Even traditional physical products like apparel and furniture can potentially undergo information distillation and reconstruction.

Back to Top

Potential for Physical Products

Advances in discrete manufacturing systems are shrinking the size of each production run. Intelligent control systems and flexible robotic and human workflow make it possible to customize each production batch, allowing for quick turnaround times between batches and making customized production feasible. Products built from commodity component material are the most likely to be manufactured in this way. Batches can be customized with different design options and raw material components. These products do not need to be mass-produced in fixed production lines.

When linked to networks, such manufacturing systems become another type of reconstruction ability. Products manufactured in this way are candidates for information distillation. The design of these products can be decoupled from their physical manufactured form. From the consumer's standpoint, the product will no longer be seen as the result of design and manufacture by one company, such as shirts from a particular company, but rather as a shirt design from a designer and manufactured by a different manufacturer.

For example, in the textile industry of the future, boutique fashion houses and designers will sell their latest designs over the network. Consumers can then purchase the designs and send them over the network to manufacturing outlets with specific customization requirements, such as size, material, and color preferences. Networked supply-chain management systems allow the manufacturing outlet to order specific materials required, and flexible intelligent manufacturing systems automatically cut and prepare the material for sewing and assembly by robotic and human workers.

A similar scenario might take place in the home-furnishing industry, with designers selling furniture designs to be manufactured by a workshop chosen by consumers. Such a business model would be extremely attractive to small start-up designer firms without sufficiently broad (traditional) manufacturing and distribution capabilities. Manufacturing outlets already equipped with flexible networked manufacturing systems may initially see this ad-hoc manufacturing as a high value-added supplement to their revenue stream.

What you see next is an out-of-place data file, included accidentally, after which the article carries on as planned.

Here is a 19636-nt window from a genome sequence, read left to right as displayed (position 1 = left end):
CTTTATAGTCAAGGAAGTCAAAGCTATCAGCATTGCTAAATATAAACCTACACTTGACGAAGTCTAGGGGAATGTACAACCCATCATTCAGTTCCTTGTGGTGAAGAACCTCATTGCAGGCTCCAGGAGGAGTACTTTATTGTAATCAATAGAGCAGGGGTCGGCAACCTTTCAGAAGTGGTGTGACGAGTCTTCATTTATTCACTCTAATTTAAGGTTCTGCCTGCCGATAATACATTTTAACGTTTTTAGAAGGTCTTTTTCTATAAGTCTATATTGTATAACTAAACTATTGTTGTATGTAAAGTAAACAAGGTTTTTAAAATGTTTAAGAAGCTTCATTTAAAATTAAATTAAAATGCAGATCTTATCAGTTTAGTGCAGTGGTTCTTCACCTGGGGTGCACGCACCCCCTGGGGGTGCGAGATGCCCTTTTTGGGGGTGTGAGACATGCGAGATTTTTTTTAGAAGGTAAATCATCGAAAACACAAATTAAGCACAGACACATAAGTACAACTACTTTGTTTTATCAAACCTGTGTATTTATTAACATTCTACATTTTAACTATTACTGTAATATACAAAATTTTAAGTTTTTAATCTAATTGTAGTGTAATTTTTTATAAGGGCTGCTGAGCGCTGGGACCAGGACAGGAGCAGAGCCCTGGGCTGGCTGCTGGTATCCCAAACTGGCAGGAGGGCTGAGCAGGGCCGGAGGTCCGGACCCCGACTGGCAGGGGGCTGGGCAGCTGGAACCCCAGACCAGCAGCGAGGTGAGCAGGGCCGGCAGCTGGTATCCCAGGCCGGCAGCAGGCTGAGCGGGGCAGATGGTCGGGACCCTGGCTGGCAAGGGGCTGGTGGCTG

Consumers benefit by being able to better price the value of a product's design separately from its workmanship, lowering pricing inefficiencies.

Contrast this to the current situation, where consumers are sometimes faced with expensive, well-designed products that are shoddily manufactured, and vice versa.

However, for this business model to become widely accepted for physical products, the potential loss of economies of scale in manufacturing will have to be addressed. The development of flexible manufacturing systems will also have to be advanced.

Products, physical or otherwise, and services that can undergo information distillation and reconstruction will be swept into the information economy. The agent of change is the engineering of reconstruction technologies connected to the network periphery.

New forms of distilled information in networks will give rise to new processing, networking, and socio-economic activities. By engineering advances in reconstruction capabilities, we will be better able to feel the pulse of the information age.

Back to Top

Author

Wei-lung Wang (wang_wl@alum.comp.nus.edu.sg) is a graduate student in the School of Computing at the National University of Singapore.


©1999 ACM  0002-0782/99/0600  $5.00

Permission to make digital or hard copies of all or part of this work for personal or classroom use is granted without fee provided that copies are not made or distributed for profit or commercial advantage and that copies bear this notice and the full citation on the first page. To copy otherwise, to republish, to post on servers or to redistribute to lists, requires prior specific permission and/or a fee.

The Digital Library is published by the Association for Computing Machinery. Copyright © 1999 ACM, Inc.


 

No entries found